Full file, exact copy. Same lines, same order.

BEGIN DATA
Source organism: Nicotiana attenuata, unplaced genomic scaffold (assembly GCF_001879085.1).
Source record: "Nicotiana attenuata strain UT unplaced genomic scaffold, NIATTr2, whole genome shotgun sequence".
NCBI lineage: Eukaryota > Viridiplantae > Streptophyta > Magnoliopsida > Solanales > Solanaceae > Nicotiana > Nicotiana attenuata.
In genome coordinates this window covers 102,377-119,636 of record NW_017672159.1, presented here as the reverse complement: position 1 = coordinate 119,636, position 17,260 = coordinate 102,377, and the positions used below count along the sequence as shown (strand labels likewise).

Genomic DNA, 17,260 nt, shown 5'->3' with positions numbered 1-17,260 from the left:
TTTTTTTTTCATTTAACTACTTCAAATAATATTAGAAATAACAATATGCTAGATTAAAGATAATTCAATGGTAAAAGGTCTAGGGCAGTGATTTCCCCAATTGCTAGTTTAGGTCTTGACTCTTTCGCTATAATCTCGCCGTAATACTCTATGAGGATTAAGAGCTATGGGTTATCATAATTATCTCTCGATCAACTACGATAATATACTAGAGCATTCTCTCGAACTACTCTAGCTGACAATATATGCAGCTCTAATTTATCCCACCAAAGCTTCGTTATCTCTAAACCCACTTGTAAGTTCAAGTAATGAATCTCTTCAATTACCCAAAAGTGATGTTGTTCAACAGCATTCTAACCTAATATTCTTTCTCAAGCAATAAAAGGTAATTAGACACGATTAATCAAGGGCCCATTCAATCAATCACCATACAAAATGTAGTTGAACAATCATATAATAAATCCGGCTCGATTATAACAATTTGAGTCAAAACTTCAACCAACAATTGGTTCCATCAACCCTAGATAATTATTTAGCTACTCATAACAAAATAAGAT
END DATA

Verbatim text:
Source organism: Nicotiana attenuata, unplaced genomic scaffold (assembly GCF_001879085.1).
Source record: "Nicotiana attenuata strain UT unplaced genomic scaffold, NIATTr2, whole genome shotgun sequence".
NCBI lineage: Eukaryota > Viridiplantae > Streptophyta > Magnoliopsida > Solanales > Solanaceae > Nicotiana > Nicotiana attenuata.
In genome coordinates this window covers 102,377-119,636 of record NW_017672159.1, presented here as the reverse complement: position 1 = coordinate 119,636, position 17,260 = coordinate 102,377, and the positions used below count along the sequence as shown (strand labels likewise).

Genomic DNA, 17,260 nt, shown 5'->3' with positions numbered 1-17,260 from the left:
TTTTTTTTTCATTTAACTACTTCAAATAATATTAGAAATAACAATATGCTAGATTAAAGATAATTCAATGGTAAAAGGTCTAGGGCAGTGATTTCCCCAATTGCTAGTTTAGGTCTTGACTCTTTCGCTATAATCTCGCCGTAATACTCTATGAGGATTAAGAGCTATGGGTTATCATAATTATCTCTCGATCAACTACGATAATATACTAGAGCATTCTCTCGAACTACTCTAGCTGACAATATATGCAGCTCTAATTTATCCCACCAAAGCTTCGTTATCTCTAAACCCACTTGTAAGTTCAAGTAATGAATCTCTTCAATTACCCAAAAGTGATGTTGTTCAACAGCATTCTAACCTAATATTCTTTCTCAAGCAATAAAAGGTAATTAGACACGATTAATCAAGGGCCCATTCAATCAATCACCATACAAAATGTAGTTGAACAATCATATAATAAATCCGGCTCGATTATAACAATTTGAGTCAAAACTTCAACCAACAATTGGTTCCATCAACCCTAGATAATTATTTAGCTACTCATAACAAAATAAGAT